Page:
Those of us who have been here since 2008, 1995, or 1905 know that we have only made it this far because of the community we built together. The way this place feels is unique in Charlotte; that’s why people flock here: our sidewalks, our street grid, our historic village homes, old bricks buildings, and even the occasional dilapidation and bizarre paint schemes. The tiny details shouldn’t be ignored, and with the care of our future community to recognize them, NoDa can be protected and guided to grow but not change beyond comfort.
In the past several years, I’ve witnessed a change in the community. Longtime residents and new neighbors get heated when discussing the future of this place that we all love. Arguments and frustrations about control of the future of NoDa are more common as developers are changing the fabric of our village. Everyone has an opinion about how NoDa is changing.
Hopefully, we can all stay united to advocate for the people at ground level—for dogs walks, and backyard parties, farmers markets and arts markets, locally owned businesses with sidewalk art, parties in the park, and sitting on historic front porches that have held this community together for a century through good and bad times.
I’m proud when a developer references the NoDa Vision Plan 2020. It means that we had some influence on their decision-making process, whether it shows up at street level or not. The 2020 Plan grew out of a collaborative and democratic process with dozens of people over several years.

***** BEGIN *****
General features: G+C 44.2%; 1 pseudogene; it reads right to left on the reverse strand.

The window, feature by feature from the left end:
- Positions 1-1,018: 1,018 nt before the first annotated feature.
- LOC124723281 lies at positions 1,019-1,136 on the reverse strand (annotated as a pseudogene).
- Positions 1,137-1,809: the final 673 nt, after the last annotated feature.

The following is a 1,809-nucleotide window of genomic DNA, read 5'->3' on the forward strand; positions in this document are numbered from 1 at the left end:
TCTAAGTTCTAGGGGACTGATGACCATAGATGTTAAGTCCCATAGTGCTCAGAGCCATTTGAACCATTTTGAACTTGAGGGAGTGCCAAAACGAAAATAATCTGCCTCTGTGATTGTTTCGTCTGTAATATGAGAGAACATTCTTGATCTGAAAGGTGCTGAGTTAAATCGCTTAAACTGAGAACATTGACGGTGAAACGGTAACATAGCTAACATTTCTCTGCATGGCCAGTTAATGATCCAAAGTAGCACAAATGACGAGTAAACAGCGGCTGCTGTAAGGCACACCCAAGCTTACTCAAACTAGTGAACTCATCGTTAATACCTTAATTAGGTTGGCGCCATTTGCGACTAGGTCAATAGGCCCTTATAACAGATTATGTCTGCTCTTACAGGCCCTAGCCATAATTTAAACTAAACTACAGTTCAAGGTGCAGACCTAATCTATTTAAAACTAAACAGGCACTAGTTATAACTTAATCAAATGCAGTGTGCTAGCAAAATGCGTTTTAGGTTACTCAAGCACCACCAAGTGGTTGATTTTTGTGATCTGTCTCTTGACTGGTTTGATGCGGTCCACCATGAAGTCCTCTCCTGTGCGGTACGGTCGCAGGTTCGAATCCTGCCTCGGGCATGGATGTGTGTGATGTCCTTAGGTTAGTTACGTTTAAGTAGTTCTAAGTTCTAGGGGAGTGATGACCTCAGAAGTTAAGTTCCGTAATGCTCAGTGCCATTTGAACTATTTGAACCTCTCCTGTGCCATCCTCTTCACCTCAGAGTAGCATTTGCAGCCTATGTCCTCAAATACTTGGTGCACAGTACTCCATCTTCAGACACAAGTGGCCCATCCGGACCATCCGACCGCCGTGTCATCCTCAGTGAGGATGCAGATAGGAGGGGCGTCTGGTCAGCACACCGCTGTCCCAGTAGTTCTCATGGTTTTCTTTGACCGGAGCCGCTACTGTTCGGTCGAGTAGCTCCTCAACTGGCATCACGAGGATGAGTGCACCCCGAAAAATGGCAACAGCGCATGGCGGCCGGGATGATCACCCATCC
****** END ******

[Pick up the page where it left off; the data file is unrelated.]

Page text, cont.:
One of my big advocacy points was to address the importance of good sidewalk design in NoDa. City Planning had a blanket policy to have wide planting strips and street trees but missed the boat to advocate for wider and better sidewalks. You may notice a patchwork of sidewalk widths and shapes and depths around NoDa. This is a result of years of developers being pushed and pulled by the Planning Department without looking at the historic fabric of our existing sidewalks. The Planning Department is now implementing a unified planning model that addresses issues like this, but planning occurs from the top down and not from dog walks and front porches. The NoDa Vision plan did a good job to shine a light on this small detail that is actually really important to how NoDa feels.
There is one regret about the NoDa Vision 2020 plan that I see now: The new Wooden Robot building that replaced the historic Newco Fiber Mill on 36th Street. I knew the Newco Fiber building very personally, as I was one of many artists and creators who rented space in the industrial lofts and basements. That building was never pretty and didn’t have a very good street-front presence, but it did have charm. I’m excited for Wooden Robot, Rush Bowls, and Jeni’s Ice Cream, and I think Novel NoDa is a good addition to the ‘hood. But I’m really disappointed that service doors and blank walls now face 36th Street. With all the moving parts and redesigns of the 36th Street Station, Novel NoDa, the 36th Street bridge “tunnel,” and the dormant NoDa Mills, we should have lobbied for a good face on 36th Street. I hope someday there will be murals and art on those blank walls, but that will never be the same as windows and shopkeepers and neighbors interacting.
That’s what it’s all about anyway: putting on a good face, being open and connected, and working together to protect and grow the community that we have built together.